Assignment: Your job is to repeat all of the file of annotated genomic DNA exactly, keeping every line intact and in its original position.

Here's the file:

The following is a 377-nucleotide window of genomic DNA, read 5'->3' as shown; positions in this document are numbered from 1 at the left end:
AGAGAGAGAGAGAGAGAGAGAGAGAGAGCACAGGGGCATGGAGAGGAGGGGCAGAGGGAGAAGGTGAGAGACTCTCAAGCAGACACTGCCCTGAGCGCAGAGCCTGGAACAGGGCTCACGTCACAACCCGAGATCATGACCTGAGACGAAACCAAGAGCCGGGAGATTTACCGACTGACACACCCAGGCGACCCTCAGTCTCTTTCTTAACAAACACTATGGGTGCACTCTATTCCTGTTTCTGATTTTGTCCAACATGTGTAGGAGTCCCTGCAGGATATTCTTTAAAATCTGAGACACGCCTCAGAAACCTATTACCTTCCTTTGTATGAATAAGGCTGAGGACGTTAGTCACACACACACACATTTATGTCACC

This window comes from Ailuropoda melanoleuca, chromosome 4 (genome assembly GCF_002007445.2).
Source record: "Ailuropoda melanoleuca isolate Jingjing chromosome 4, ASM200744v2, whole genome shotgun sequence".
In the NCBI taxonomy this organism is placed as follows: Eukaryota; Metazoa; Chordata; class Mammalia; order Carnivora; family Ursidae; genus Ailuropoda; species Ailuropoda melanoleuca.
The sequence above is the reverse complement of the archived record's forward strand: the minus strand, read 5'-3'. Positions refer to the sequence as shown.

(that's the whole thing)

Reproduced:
The following is a 377-nucleotide window of genomic DNA, read 5'->3' as shown; positions in this document are numbered from 1 at the left end:
AGAGAGAGAGAGAGAGAGAGAGAGAGAGCACAGGGGCATGGAGAGGAGGGGCAGAGGGAGAAGGTGAGAGACTCTCAAGCAGACACTGCCCTGAGCGCAGAGCCTGGAACAGGGCTCACGTCACAACCCGAGATCATGACCTGAGACGAAACCAAGAGCCGGGAGATTTACCGACTGACACACCCAGGCGACCCTCAGTCTCTTTCTTAACAAACACTATGGGTGCACTCTATTCCTGTTTCTGATTTTGTCCAACATGTGTAGGAGTCCCTGCAGGATATTCTTTAAAATCTGAGACACGCCTCAGAAACCTATTACCTTCCTTTGTATGAATAAGGCTGAGGACGTTAGTCACACACACACACATTTATGTCACC

This window comes from Ailuropoda melanoleuca, chromosome 4 (genome assembly GCF_002007445.2).
Source record: "Ailuropoda melanoleuca isolate Jingjing chromosome 4, ASM200744v2, whole genome shotgun sequence".
In the NCBI taxonomy this organism is placed as follows: Eukaryota; Metazoa; Chordata; class Mammalia; order Carnivora; family Ursidae; genus Ailuropoda; species Ailuropoda melanoleuca.
The sequence above is the reverse complement of the archived record's forward strand: the minus strand, read 5'-3'. Positions refer to the sequence as shown.